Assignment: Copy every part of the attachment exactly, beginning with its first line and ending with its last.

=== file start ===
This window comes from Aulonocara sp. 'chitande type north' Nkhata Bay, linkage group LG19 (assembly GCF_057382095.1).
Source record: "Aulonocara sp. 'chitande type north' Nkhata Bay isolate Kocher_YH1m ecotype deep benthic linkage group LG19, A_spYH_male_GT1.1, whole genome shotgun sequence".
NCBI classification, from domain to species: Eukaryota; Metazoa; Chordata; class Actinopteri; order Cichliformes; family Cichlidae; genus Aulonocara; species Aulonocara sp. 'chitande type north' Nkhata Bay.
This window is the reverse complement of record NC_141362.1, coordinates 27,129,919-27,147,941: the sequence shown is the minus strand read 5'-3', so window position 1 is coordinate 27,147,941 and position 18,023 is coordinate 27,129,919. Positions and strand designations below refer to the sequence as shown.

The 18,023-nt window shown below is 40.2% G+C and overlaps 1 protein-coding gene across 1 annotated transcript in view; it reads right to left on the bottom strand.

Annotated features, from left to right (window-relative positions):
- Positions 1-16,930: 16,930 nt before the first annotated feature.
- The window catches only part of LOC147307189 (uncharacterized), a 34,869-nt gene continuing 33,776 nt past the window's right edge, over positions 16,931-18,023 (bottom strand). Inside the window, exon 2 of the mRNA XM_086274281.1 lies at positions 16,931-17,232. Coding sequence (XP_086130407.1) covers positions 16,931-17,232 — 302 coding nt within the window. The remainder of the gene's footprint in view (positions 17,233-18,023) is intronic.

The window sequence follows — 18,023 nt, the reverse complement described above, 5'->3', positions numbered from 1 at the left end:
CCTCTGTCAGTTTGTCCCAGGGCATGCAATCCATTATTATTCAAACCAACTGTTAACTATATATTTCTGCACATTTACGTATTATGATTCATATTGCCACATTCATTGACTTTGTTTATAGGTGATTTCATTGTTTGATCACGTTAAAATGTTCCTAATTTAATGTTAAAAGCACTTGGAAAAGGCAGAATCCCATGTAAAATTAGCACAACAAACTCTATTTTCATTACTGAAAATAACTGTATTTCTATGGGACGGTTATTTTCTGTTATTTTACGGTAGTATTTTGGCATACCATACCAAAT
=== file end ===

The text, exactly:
This window comes from Aulonocara sp. 'chitande type north' Nkhata Bay, linkage group LG19 (assembly GCF_057382095.1).
Source record: "Aulonocara sp. 'chitande type north' Nkhata Bay isolate Kocher_YH1m ecotype deep benthic linkage group LG19, A_spYH_male_GT1.1, whole genome shotgun sequence".
NCBI classification, from domain to species: Eukaryota; Metazoa; Chordata; class Actinopteri; order Cichliformes; family Cichlidae; genus Aulonocara; species Aulonocara sp. 'chitande type north' Nkhata Bay.
This window is the reverse complement of record NC_141362.1, coordinates 27,129,919-27,147,941: the sequence shown is the minus strand read 5'-3', so window position 1 is coordinate 27,147,941 and position 18,023 is coordinate 27,129,919. Positions and strand designations below refer to the sequence as shown.

The 18,023-nt window shown below is 40.2% G+C and overlaps 1 protein-coding gene across 1 annotated transcript in view; it reads right to left on the bottom strand.

Annotated features, from left to right (window-relative positions):
- Positions 1-16,930: 16,930 nt before the first annotated feature.
- The window catches only part of LOC147307189 (uncharacterized), a 34,869-nt gene continuing 33,776 nt past the window's right edge, over positions 16,931-18,023 (bottom strand). Inside the window, exon 2 of the mRNA XM_086274281.1 lies at positions 16,931-17,232. Coding sequence (XP_086130407.1) covers positions 16,931-17,232 — 302 coding nt within the window. The remainder of the gene's footprint in view (positions 17,233-18,023) is intronic.

The window sequence follows — 18,023 nt, the reverse complement described above, 5'->3', positions numbered from 1 at the left end:
CCTCTGTCAGTTTGTCCCAGGGCATGCAATCCATTATTATTCAAACCAACTGTTAACTATATATTTCTGCACATTTACGTATTATGATTCATATTGCCACATTCATTGACTTTGTTTATAGGTGATTTCATTGTTTGATCACGTTAAAATGTTCCTAATTTAATGTTAAAAGCACTTGGAAAAGGCAGAATCCCATGTAAAATTAGCACAACAAACTCTATTTTCATTACTGAAAATAACTGTATTTCTATGGGACGGTTATTTTCTGTTATTTTACGGTAGTATTTTGGCATACCATACCAAAT